Not to be outdone by the over the top (OTT) players alarming many communications service providers, Etisalat’s Hatem Bamatraf discusses with TM Forum Chief Executive Nik Willetts, how Etisalat is indeed learning lessons from them.
Deeply entrenched in the telco world since 1995, Bamatraf, the company’s Group Chief Technology Officer (GCTO), is now helping the company lead the way in digital transformation.
Bamatraf is also Chairman of the Board of Etisalat Technology Services and a member of multiple boards within the Etisalat group, drawing on his rich regional and international experience to help steer the company’s digital directive.
Here, I bring you Bamatraf’s ‘fireside chat’ with Willetts, where the pair discuss leadership, strategy, business models and 5G. The chat was held before an engaged audience at this year’s TM Forum Digital Transformation Middle East in Dubai.
What is Etisalat’s vision for the digital world, especially with the advent of 5G and the opportunities that come with it? Furthermore, how are you progressing with your journey to achieve that vision?
5G is not just a technology evolution or upgrade of infrastructure, it’s a revolution, a huge upheaval of current business models, and of how telcos conduct day-to-day operations. Alongside complementary technologies like AI and blockchain, our vision is that 5G won’t simply be a network/connectivity technology upgrade.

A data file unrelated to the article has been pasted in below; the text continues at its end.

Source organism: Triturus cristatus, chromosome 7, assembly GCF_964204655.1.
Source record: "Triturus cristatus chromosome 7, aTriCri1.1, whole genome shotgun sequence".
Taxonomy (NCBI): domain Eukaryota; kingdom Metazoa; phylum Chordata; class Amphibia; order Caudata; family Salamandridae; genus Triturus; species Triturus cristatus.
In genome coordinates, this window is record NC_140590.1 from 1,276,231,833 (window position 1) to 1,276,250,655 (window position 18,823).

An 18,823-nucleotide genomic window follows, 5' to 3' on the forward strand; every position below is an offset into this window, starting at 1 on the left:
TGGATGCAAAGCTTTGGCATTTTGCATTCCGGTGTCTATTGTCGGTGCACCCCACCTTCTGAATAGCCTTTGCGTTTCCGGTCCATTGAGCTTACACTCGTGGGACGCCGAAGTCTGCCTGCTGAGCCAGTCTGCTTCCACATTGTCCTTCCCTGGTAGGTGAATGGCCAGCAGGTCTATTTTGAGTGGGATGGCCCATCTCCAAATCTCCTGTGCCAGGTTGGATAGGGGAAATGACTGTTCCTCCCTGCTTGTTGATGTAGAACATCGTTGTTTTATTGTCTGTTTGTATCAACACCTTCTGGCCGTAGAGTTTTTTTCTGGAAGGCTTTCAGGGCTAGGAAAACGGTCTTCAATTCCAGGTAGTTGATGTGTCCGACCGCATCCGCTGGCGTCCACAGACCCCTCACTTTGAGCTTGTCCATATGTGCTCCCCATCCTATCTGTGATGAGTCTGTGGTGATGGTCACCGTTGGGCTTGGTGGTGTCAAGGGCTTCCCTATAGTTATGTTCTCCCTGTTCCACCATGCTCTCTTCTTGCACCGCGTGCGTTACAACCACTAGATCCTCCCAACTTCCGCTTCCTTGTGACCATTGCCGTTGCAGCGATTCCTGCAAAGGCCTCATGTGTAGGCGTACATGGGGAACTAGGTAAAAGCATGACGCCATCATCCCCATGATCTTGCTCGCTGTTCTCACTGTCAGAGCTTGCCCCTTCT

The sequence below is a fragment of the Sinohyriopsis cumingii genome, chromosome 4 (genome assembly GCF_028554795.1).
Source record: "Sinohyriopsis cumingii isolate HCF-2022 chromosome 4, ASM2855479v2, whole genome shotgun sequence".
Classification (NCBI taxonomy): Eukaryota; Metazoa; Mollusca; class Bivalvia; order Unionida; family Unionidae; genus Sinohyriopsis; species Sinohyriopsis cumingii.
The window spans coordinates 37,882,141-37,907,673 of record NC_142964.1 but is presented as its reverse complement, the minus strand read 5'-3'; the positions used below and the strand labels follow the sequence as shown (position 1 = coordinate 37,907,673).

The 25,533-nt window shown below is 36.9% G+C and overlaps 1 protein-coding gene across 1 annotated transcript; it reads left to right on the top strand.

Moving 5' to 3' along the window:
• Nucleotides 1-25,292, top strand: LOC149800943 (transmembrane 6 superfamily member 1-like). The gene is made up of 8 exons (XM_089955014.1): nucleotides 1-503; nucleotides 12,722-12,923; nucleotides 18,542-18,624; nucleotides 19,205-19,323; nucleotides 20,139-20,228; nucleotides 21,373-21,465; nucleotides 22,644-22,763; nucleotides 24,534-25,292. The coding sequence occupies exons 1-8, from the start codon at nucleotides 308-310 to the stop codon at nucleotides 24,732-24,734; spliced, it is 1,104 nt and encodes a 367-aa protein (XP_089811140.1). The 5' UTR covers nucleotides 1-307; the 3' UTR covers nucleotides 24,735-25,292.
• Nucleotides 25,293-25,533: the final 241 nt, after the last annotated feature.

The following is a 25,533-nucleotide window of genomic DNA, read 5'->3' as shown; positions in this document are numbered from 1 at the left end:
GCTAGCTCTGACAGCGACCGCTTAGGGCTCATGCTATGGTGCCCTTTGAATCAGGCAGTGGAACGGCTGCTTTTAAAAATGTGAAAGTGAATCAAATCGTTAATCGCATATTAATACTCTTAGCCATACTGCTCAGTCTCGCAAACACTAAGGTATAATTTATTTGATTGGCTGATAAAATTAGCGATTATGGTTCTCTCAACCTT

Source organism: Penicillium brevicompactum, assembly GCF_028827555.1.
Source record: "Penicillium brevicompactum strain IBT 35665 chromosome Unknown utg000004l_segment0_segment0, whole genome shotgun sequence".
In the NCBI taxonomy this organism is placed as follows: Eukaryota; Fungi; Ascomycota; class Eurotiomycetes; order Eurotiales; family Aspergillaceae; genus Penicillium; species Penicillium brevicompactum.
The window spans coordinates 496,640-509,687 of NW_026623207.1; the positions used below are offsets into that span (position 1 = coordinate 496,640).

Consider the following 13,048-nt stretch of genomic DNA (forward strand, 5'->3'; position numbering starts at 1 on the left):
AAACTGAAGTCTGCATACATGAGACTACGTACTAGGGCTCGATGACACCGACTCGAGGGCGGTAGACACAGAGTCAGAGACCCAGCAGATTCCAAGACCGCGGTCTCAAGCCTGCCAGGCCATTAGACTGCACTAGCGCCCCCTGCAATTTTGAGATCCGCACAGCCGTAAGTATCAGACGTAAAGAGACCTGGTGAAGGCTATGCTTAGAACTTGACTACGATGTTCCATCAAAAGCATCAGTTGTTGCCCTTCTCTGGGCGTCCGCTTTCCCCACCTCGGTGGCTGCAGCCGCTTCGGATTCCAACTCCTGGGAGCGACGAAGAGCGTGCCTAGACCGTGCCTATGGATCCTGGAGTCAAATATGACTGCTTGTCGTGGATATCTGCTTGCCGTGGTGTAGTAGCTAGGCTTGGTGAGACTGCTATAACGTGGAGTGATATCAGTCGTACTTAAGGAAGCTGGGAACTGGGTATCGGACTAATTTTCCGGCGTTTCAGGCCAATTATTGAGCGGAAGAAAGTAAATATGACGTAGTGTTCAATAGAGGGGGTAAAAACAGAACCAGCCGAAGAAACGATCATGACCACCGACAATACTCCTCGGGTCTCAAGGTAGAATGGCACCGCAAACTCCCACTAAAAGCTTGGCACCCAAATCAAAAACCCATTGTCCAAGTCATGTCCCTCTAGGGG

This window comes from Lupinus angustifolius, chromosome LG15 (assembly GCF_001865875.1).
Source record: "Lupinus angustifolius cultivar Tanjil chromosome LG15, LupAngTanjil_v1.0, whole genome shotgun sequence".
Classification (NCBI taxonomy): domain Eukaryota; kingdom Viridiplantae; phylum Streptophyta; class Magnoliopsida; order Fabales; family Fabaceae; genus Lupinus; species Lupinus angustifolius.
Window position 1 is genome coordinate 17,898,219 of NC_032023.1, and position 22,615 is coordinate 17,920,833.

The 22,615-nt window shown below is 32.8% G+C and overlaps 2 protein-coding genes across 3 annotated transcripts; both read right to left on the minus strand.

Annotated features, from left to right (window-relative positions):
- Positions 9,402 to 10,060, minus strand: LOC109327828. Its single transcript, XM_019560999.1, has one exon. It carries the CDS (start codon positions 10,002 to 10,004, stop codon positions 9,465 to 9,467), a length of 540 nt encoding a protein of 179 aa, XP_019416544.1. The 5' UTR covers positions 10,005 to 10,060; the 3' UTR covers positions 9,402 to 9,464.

We’ve signed memorandums of understanding (MOU) with key vendors in 2015 to participate in the standardization of 5G. 5G is a revolution that we’re putting a lot of bets into, and we hope that the supporting ecosystem will be ready in time to support the opportunities available.
Last year, we conducted a pre-commercial 5G trial, testing the technology and reviewing the progress with our vendors. Our objectives and strategy is to launch 5G to the region [Asia, Middle East, Africa] in 2019 as a commercial network and service. We’re working towards that objective and have a commitment to our major stakeholders to be ready by then. Etisalat will be one of the first in the region to launch 5G.
So you mentioned an upheaval in business models, how far are you going to challenge the current business models for 5G?